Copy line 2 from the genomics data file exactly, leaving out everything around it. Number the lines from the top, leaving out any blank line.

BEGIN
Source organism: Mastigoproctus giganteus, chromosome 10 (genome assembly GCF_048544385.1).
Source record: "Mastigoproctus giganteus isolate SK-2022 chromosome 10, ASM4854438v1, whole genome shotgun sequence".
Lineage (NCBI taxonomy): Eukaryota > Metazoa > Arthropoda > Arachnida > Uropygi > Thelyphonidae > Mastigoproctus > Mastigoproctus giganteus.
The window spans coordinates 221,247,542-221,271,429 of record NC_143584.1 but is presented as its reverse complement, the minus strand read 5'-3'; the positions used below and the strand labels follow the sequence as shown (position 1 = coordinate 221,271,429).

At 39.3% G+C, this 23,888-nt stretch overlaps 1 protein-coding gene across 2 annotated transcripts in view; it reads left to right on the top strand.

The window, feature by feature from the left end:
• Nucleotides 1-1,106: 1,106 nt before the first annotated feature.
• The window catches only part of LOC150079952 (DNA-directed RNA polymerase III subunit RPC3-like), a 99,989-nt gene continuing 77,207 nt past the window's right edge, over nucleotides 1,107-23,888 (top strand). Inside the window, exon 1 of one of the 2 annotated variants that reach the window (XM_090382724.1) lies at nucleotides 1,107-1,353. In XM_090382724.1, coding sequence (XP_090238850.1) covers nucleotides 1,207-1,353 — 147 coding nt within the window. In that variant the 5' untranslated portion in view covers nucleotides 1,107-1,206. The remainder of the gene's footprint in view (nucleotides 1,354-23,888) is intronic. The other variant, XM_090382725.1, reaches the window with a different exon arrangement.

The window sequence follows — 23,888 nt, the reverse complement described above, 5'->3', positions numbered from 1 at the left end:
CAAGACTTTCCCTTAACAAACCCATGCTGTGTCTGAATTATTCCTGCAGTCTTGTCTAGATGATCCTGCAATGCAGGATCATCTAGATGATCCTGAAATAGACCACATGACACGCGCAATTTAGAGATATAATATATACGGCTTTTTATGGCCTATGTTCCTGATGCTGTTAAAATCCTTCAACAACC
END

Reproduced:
Source record: "Mastigoproctus giganteus isolate SK-2022 chromosome 10, ASM4854438v1, whole genome shotgun sequence".